my criteria is the PALSTAR HF AUTO.This tuner is very good.
using the Auto Tune interfaced with Alpha 78 in the Alpha "by pass "
uses the factory pre tuning and driving it all with the kenwood makes it almost like being on the "BRIDGE OF THE ENTERPRIZE" .

And it is very fast and stores it all in memory! Any rate it is the neatest thing since my SOOO I would say with all my vast experience
it makes a very big difference for me.

K7TOM

 
RE: Antenna Tuners -- Do They Work?  
by KI6LZ on January 29, 2014 Mail this to a friend!
My mind is getting scrambled by the many meanings of meanings. An antenna is called resonant (at some frequency) when its impedance is only resistive,no reactance. If I were to add coax and use a tuner/matcher to maximize the transfer of energy from my transmitter to the non resonant antenna the antenna is non resonant, period. The whole system (ant+coax+tuner) could be called resonant, but that is not standard usage. And yes, one could terminate the transmitter end of the tuner with a 50 ohm resistor, haul up their transmitter to the antenna, connect it directly to the antenna and have a resonant antenna with whatever resistance it exhibits, surely not 50 ohms. Think that is called stub tuning.
 
RE: Antenna Tuners -- Do They Work?  
by VK5CZ on January 29, 2014 Mail this to a friend!
Thanks very much for the response to my off topic question. I will check out W5DXP web suggestion and probably keep carrying the coax instead of several lengths of ribbon for now. 73 de Ian vk5cz ..
 
RE: Antenna Tuners -- Do They Work?  
by W5DXP on January 29, 2014 Mail this to a friend!
> KI6LZ wrote: The whole system (ant+coax+tuner) could be called resonant, but that is not standard usage.<

Depends on what standard you adopt. A properly tuned low loss antenna system (including a properly adjusted tuner) meets the IEEE definition for "resonance" which is the one used by professional electrical engineers.

Here's something else one can do to detect resonance. Adjust the tuner such that the XMTR sees a 1:1 SWR. Disconnect the XMTR and couple the tuner input to a grid dip meter. Find the resonant dip frequency. Surprise, it is the same frequency that the XMTR was tuned to. One can couple that grid dip meter anywhere in the system including at the antenna, and the results will be a similar dip at the similar resonant frequency throughout the whole system. Using the grid dip meter, it can be proven that a tuner resonates an antenna system at the antenna. The conjugate matching theorem tells us why that is a technical fact.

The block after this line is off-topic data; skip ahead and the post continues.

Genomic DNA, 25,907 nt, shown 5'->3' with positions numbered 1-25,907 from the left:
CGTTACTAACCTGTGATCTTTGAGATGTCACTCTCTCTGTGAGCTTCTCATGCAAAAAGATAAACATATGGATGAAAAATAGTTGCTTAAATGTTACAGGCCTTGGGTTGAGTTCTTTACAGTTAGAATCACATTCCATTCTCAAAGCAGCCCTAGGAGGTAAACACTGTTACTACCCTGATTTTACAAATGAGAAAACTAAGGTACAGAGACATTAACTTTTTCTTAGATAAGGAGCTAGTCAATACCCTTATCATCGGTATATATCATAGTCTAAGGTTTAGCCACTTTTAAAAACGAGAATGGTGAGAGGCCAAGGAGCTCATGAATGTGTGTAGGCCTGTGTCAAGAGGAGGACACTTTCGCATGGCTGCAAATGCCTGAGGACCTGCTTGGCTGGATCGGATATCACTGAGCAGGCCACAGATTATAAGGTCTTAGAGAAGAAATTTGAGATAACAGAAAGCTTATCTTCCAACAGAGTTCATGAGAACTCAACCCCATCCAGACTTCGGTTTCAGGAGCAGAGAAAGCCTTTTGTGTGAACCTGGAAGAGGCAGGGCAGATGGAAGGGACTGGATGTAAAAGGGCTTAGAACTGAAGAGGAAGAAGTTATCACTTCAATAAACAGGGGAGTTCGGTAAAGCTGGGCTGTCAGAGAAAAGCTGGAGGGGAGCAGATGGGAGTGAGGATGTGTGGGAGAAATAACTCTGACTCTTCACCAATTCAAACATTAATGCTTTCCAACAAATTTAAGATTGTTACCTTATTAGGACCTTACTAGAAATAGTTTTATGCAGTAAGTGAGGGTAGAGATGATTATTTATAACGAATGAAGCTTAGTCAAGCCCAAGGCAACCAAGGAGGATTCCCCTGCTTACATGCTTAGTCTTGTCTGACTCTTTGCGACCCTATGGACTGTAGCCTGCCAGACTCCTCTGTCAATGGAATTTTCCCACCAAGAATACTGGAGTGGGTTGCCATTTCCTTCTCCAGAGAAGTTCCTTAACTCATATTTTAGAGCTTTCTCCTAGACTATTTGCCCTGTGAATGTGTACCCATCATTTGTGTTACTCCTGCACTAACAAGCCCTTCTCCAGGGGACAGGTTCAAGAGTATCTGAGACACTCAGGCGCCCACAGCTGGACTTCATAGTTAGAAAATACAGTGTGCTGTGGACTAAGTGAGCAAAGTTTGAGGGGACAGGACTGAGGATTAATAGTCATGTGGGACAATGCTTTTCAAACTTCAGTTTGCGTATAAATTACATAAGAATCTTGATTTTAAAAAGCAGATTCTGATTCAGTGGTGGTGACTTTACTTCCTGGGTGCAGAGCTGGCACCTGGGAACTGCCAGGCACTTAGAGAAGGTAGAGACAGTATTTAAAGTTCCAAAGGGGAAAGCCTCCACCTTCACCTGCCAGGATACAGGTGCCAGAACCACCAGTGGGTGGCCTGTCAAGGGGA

When the tuner is properly adjusted for a match to the XMTR, all of the system components, including the antenna, have been tuned to resonance, i.e. the voltage has peaked everywhere in the system. That peaking of system-wide voltage is the IEEE definition of resonance, i.e. all voltages peak at the resonant frequency. The grid dip meter will indicate that it happens everywhere in the entire system, even at the antenna.

What some people need to do is learn the difference between an impedance match and a conjugate match. They are not the same thing. A system can be suffering a terrible impedance mismatch while at the same time being perfectly conjugately matched thus allowing maximum transfer of available energy from the source to the load.
--
73, Cecil, w5dxp.com
 
RE: Antenna Tuners -- Do They Work?  
by W6QW on January 29, 2014 Mail this to a friend!
Wow - lot's of misunderstndings about antenna tuners. W5DXP is correct about the conjugate impedance match. Antenna tuners are just part of an end-to-end antenna 'system' and can mitigate just a portion of a system's anomalies. Most hams incorrectly assume that their end-to-end antenna 'system' is good if they pacify the need for maximum transmitter power output.
 
RE: Antenna Tuners -- Do They Work?  
by W4PGM on January 29, 2014 Mail this to a friend!
Get a copy of Reflection III by Walter Maxwell, W2DU. It will give you a better understanding of what is happening on your feed line. If you send me your e-mail I'll send you and Excel sheet that calculates RHO and SWR for any forward and reverse power configuration. The formulas are in the clear so you can see how SWR is derived. I wrote it for those who buy old Bird meters where the chart is worn off. My e-mail is good on QRZ.

W5DXP calculation is correct. An easy thing to remember is that are 2:1 SWR your initial power is reduced by a little under 11%. If it takes double the power to get a 1 S-Unit increase what have you lost with a 2:1 SWR?

Now we can talk about what really happens to the reverse power but I suspect there will be countering opinions. Read Reflections and you will have a different opinion of feed-lines, tuners and antennas. Also, an antenna is only resonant at a single frequency or so. Also height about the ground has quite a bit to do with the impedance.
 
RE: Antenna Tuners -- Do They Work?  
by KI6LZ on January 29, 2014 Mail this to a friend!
It's easy to confuse others when we use words like resonant antenna when we actually mean resonant "system". Resonance to some means a 72 ohm dipole fed with 75 ohm coax, or a commercial beam fed with 50 ohm coax. Anyways, I do want to clarify someone's statement that 100% of power goes out the antenna. Using a 100 watt transmitter with a tuner to match RG-58 to a full wave resonant antenna will result in a SWR of about 95:1. A large portion of the output power gets reflected from the 50 ohm coax to 5000 ohm antenna impedance mismatch junction, this power then get re-reflected from the tuner conjugate match back to the antenna, and back and forth. Due to losses in coax the power delivered to the antenna is about 4 watts. Use some common ladder line and it goes up to 58 watts. Can't escape high SWR line loss due to antenna/line mismatch.
 
Antenna Tuners -- Do They Work?  
by AI2IA on January 29, 2014 Mail this to a friend!
I put my two cents in further up the thread, and I have been reading all the comments. I conclude that this topic is very much like religion. You can explain and explain with all the enthusiasm of dedicated believer, but only rarely are you going to make a convert.